Data from the DCE were entered, cleaned and analysed using STATA v9.0 (Stata Corp., College Station, TX, USA) and Nlogit version 4.0 (Econometric Software, Inc., Plainview, NY, USA). The basic analysis was performed with a multinomial logit model. For the cross-country comparison we used both country-specific and pooled models. Analysis of pooled DCE data using a multinomial logit model is problematic because the model’s coefficients are confounded with the scale parameter (λ), which is inversely proportional to the error variance of the model.13,26 This complicates comparisons between data sets, since observed differences in coefficients may be scale (variance) effects rather than real differences. The problem is well known for analyses that combine revealed and stated preference data27 and requires more complex statistical modelling.28 Following Rose et al.29 we used an error components mixed logit model for the analysis and the Chow test to formally test differences between coefficients.30 Odds ratios (ORs) and their confidence intervals (CIs) were used to compare the relative importance of attributes, while the preferences of different subgroups were evaluated by including interaction terms in the regression models. Finally, the results of the mixed logit models were used to predict the effect of different attribute (policy) changes on the proportion of nurses choosing a rural job.

National and international ethical standards were maintained throughout the research project. The research protocol was reviewed by the ethics committees of the academic institutions of the researchers in Kenya, South Africa, Thailand and the United Kingdom of Great Britain and Northern Ireland. Permission to conduct the research was also obtained from the relevant governmental and educational authorities in each country.

Results

Of the 1429 eligible nursing graduates in the selected colleges, 1064 (74.5%) agreed to participate in the study: 345 in Kenya, 377 in South Africa and 342 in Thailand. The response rates in the three countries were 65.2%, 87.9% and 74.7%, respectively. The demographic characteristics of the participants are shown in Table 4. The Thai nursing students were much younger and predominantly female, unmarried and childless, whereas the students from Kenya and South Africa were older, many were married and more than half had children. Kenya had the highest proportion of male students. Students of rural origin were in the majority in Kenya and Thailand but made up slightly less than half of the South African participants.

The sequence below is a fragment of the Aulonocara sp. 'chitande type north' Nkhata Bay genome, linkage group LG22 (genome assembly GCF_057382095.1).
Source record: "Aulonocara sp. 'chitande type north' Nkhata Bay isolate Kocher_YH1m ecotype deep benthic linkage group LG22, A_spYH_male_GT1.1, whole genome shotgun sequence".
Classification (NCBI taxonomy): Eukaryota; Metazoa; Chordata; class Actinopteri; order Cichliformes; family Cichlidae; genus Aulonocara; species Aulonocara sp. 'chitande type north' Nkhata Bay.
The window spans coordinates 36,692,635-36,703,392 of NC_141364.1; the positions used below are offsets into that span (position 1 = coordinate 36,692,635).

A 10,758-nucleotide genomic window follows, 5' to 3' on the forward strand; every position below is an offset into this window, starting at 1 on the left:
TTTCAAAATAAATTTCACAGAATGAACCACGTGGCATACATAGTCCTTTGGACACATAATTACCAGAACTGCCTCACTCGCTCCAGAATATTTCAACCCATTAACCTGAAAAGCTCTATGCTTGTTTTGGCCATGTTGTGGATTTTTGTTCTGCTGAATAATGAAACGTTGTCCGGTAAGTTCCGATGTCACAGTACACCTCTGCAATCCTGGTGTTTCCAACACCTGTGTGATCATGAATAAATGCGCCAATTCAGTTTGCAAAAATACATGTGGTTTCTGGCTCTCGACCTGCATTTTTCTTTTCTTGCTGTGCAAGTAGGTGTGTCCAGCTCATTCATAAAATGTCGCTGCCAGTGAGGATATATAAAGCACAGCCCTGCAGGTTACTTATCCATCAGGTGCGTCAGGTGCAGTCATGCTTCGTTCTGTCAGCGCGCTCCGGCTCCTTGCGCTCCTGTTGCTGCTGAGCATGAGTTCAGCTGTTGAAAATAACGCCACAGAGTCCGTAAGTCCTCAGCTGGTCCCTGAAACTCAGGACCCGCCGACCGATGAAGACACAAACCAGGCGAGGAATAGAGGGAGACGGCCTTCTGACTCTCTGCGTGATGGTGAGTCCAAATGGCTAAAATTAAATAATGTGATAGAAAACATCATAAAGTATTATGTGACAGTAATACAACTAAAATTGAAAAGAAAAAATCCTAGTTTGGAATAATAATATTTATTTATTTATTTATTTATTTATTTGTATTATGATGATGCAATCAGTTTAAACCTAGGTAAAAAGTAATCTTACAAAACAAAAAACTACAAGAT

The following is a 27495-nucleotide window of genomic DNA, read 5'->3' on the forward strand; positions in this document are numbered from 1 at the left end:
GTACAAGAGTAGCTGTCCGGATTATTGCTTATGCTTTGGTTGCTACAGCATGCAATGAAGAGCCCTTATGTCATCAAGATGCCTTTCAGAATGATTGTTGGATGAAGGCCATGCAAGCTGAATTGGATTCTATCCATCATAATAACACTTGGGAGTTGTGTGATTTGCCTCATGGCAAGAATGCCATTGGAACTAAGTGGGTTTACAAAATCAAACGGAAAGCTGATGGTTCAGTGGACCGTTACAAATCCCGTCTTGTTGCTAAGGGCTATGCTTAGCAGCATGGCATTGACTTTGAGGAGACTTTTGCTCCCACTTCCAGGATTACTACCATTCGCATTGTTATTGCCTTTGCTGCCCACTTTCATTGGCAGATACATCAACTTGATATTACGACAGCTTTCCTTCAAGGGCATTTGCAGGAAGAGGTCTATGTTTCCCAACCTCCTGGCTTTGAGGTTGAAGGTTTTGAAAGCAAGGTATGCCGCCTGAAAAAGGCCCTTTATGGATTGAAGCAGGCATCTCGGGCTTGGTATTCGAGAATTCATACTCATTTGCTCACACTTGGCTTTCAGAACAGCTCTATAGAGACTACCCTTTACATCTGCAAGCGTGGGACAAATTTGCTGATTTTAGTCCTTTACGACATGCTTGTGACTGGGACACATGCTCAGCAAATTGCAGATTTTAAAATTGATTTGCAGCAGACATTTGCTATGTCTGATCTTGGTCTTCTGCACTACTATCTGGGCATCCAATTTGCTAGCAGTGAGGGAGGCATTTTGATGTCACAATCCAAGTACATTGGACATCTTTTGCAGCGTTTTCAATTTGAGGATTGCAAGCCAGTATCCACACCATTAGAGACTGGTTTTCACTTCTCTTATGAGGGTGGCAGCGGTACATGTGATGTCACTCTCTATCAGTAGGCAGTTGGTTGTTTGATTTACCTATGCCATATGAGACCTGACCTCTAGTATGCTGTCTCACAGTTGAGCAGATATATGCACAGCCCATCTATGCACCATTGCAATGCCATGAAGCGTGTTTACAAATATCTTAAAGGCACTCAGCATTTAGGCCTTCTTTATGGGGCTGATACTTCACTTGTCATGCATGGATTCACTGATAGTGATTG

The results from the mixed logit model are represented diagrammatically in Fig. 1, which compares the impact of different policy interventions and individual characteristics on the odds of choosing a rural job in each country. For simplicity, the figure does not show the rural constant or urban attributes, but these were included in the model. The statistical model shown correctly predicted 60.0% of the responses from Kenya, 62.6% of the responses from South Africa and 75.2% of the responses from Thailand. All policy interventions shown in Fig. 1 yielded statistical significance as factors influencing the choice of a rural job (at the 0.05 level), except for better promotion opportunities in Thailand and a change in management culture in South Africa. Of the individual characteristics, only rural origin showed statistical significance in all three countries.

Fig. 1. Relative importance of different human resource policy interventions and individual characteristics in discrete choice experiment to study nurses' choice of rural postings in Kenya, South Africa and Thailand, 2006
Fig. 1. Relative importance of different human resource policy interventions and individual characteristics in discrete choice experiment to study nurses' choice of rural postings in Kenya, South Africa and Thailand, 2006
CI, confidence interval.

Fig. 1 suggests that preferences for different human resource policy interventions vary between countries. Kenyan nurses were indifferent to the type of facility, whereas Thai respondents were 4.3 (95% CI: 3.3–5.6) times more likely to choose a job in a rural hospital than in a rural health centre, and the South Africans actually preferred rural clinics. In both Kenya and South Africa, the most effective policy interventions to attract nurses to a rural job were the introduction of a financial rural incentive and the provision of preferential access to specialist nursing training. For example, the availability of a 30% rural allowance made South African and Kenyan nurses 12.4 (95% CI: 9.6–15.9) and 7.7 (95% CI: 6.0–10.0) times more likely to choose the rural job, respectively. However, Thai nursing students were only 2.0 (95% CI: 1.5–2.7) times more likely to do so. In South Africa, allowing nurses in rural posts to specialize earlier increased the odds of rural uptake 6.7 times (95% CI: 5.5–8.1) and was a more effective measure than a 20% salary increase. For Thai respondents, improved housing and an expanded health benefit package were more important than a 30% salary increase. Overall, faster promotion and changes in management culture were the factors that least persuaded nurses to accept a rural posting.